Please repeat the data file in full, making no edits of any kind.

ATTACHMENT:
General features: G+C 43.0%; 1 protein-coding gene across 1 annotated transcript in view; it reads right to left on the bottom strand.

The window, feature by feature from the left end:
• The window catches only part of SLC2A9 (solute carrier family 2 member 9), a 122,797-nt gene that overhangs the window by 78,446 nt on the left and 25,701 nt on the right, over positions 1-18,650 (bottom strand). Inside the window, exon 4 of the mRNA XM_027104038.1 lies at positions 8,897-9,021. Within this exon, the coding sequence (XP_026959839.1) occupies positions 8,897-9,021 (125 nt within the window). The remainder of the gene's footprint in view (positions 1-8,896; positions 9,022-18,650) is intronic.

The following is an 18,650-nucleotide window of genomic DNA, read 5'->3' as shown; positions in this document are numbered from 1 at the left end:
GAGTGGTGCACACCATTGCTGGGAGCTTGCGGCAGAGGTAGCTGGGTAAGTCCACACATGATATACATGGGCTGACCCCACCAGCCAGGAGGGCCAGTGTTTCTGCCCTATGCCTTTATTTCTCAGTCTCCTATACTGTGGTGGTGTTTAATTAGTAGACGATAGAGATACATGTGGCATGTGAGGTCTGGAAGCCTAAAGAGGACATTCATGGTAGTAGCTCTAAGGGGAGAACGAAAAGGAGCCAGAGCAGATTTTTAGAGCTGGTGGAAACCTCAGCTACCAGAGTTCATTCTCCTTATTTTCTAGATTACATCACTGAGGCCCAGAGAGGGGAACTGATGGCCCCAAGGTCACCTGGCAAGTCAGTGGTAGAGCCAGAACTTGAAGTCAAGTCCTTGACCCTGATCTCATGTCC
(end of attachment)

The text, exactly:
General features: G+C 43.0%; 1 protein-coding gene across 1 annotated transcript in view; it reads right to left on the bottom strand.

The window, feature by feature from the left end:
• The window catches only part of SLC2A9 (solute carrier family 2 member 9), a 122,797-nt gene that overhangs the window by 78,446 nt on the left and 25,701 nt on the right, over positions 1-18,650 (bottom strand). Inside the window, exon 4 of the mRNA XM_027104038.1 lies at positions 8,897-9,021. Within this exon, the coding sequence (XP_026959839.1) occupies positions 8,897-9,021 (125 nt within the window). The remainder of the gene's footprint in view (positions 1-8,896; positions 9,022-18,650) is intronic.

The following is an 18,650-nucleotide window of genomic DNA, read 5'->3' as shown; positions in this document are numbered from 1 at the left end:
GAGTGGTGCACACCATTGCTGGGAGCTTGCGGCAGAGGTAGCTGGGTAAGTCCACACATGATATACATGGGCTGACCCCACCAGCCAGGAGGGCCAGTGTTTCTGCCCTATGCCTTTATTTCTCAGTCTCCTATACTGTGGTGGTGTTTAATTAGTAGACGATAGAGATACATGTGGCATGTGAGGTCTGGAAGCCTAAAGAGGACATTCATGGTAGTAGCTCTAAGGGGAGAACGAAAAGGAGCCAGAGCAGATTTTTAGAGCTGGTGGAAACCTCAGCTACCAGAGTTCATTCTCCTTATTTTCTAGATTACATCACTGAGGCCCAGAGAGGGGAACTGATGGCCCCAAGGTCACCTGGCAAGTCAGTGGTAGAGCCAGAACTTGAAGTCAAGTCCTTGACCCTGATCTCATGTCC